A breath of fresh air: How to look after your lung health


Lung cancer
Human crowd forming a big lung symbol on blue background. Horizontal composition with copy space. Clipping path is included. Health concept.
One in three women who have lung cancer are non-smokers, so how can you look after your lung health?

You breathe in and out 15 to 25 times a minute, more when exercising and less when asleep. More than 22,000 breaths a day – that’s 8000 to 9000 litres of air. With each breath, oxygen travels through your bloodstream, fuelling your 37 trillion cells. Your lungs, quite simply, are keeping you alive. You don’t have to think about breathing, because your body’s autonomic nervous system controls it. If you hold your breath, your body will override this action, forcing you to release the breath and start breathing again

Lung Foundation Australia CEO Heather Allan believes it’s important for people to know that lung disease can affect anyone.

“We all have a picture in our mind of someone who has lung disease, but, in reality, lung disease doesn’t discriminate,” says Allan. “It affects the young, old,
male, female, smokers, former smokers and non-smokers.

“It may surprise people to learn that one in three women who have lung cancer are non-smokers while one in five people with the chronic lung disease COPD [chronic obstructive pulmonary disease] have never smoked.”

Lung disease commonly goes undiagnosed, as people are unaware of its symptoms.

“A key symptom to watch out for with lung disease is breathlessness on exertion, more than someone else your own age,” says Jennifer Alison, Professor of Respiratory Physiotherapy at the University of Sydney. “People shouldn’t just assume that it is normal to get more breathless during activities as they age.”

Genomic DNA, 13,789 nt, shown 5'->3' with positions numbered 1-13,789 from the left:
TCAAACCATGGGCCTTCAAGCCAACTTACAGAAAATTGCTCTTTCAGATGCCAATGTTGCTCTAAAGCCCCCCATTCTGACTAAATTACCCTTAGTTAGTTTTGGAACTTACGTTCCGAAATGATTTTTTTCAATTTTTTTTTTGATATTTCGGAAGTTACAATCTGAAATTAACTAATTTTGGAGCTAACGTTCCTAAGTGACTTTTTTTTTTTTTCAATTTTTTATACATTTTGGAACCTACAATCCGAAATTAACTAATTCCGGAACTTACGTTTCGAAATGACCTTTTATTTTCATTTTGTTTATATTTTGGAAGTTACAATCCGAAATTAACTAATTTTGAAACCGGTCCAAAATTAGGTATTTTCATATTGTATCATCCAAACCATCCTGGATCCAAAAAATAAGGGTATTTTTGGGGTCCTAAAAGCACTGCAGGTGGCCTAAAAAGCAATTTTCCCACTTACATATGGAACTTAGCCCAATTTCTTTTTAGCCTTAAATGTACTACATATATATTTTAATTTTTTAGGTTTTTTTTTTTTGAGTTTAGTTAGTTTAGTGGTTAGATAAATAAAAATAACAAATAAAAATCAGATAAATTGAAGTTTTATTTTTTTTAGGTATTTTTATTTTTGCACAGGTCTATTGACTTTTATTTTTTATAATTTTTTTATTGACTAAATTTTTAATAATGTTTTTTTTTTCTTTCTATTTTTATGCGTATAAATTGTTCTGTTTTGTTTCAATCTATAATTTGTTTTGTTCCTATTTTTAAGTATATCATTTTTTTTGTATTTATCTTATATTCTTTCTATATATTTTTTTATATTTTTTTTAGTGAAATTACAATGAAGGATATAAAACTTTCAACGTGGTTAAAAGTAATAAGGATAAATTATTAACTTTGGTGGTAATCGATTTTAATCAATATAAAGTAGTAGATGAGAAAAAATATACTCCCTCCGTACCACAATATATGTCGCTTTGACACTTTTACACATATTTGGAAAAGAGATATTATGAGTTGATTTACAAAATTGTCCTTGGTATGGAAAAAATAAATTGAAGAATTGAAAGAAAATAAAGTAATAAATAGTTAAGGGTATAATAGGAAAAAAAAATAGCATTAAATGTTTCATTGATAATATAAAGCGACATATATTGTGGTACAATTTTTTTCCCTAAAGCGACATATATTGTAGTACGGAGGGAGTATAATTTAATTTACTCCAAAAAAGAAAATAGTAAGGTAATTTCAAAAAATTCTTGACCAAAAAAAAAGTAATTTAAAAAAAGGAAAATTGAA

Symptoms tend to creep up slowly, and people automatically adjust their activities to accommodate or reduce symptoms rather than getting help. “Many people minimise the symptom by avoiding exercise, which makes them breathless, hence the importance of exercise. If you have trouble exercising due to shortness of breath, you should have it seen to,” advises associate professor Gregory King from The Woolcock Institute of Medical Research. Other symptoms to look out for include a cough that lasts more than three weeks, wheezing, chest tightness, increased mucus production and coughing up blood.

How to care for your lung health

The importance of exercise both for healthy people wanting to look after their lungs, and for those suffering with lung disease, can’t be overstated. “Exercise is by far the best physiotherapy for your lungs,” explains professor King.

Other than weight control, there is interest into how dietary factors may affect lung health. Although the impact of diet needs further study, accredited practising dietitians Jenna Obeid and Christie Emsley suggest some healthy approaches: “A high intake of fruit, vegetables and fish; low  salt intake; restricted intake of trans-fats, foods rich in antioxidants, foods rich in magnesium (nuts, cereals, seeds, carrots, spinach and seafood); and an adequate intake of essential omega-3 fatty acids (found in oily fish, shellfish, soy and leafy vegetables).” This way of eating is in line with an anti-inflammatory diet, and may help to manage airway inflammation, which has been linked to lung diseases such as COPD and asthma.

There has been evidence to suggest a possible link between a diet rich in cured meats – hot dogs, deli meats, bacon – and COPD. “The results of current scientific studies that have already been conducted show that people eating large quantities of cured meats could potentially increase risk of developing COPD or increase risk of COPD exacerbation,” explains Obeid. However, she stresses that future studies will help to conclude whether or not this is actually the case.

But there is no doubt not smoking is the most important way to keep lungs healthy. Smoking exposes the lungs to cancer-causing chemicals and damages their cleaning and repair system by destroying the cilla (tiny hairs) that line them. This allows germs and chemicals from cigarette smoke to remain in the lungs increasing the risk of disease.

As well as second-hand smoke, there’s mounting evidence that third-hand smoke could be harmful. The good news is the lungs of an ex-smoker can fully recover,
as long as no real structural damage has occurred. “The earlier you stop, the more likely you will benefit from quitting and the greater the long-term benefit,” explains professor King.

It’s also important to protect the lungs from harmful airborne particles. Asthma and Respiratory Foundation NZ advises we should: make our homes smoke-free, use an electric or flued gas heater, limit the use of strong-smelling cleaners and sprays, dust with a damp cloth, vacuum regularly and air the house regularly.

Read more: Top Foods For Lung Health



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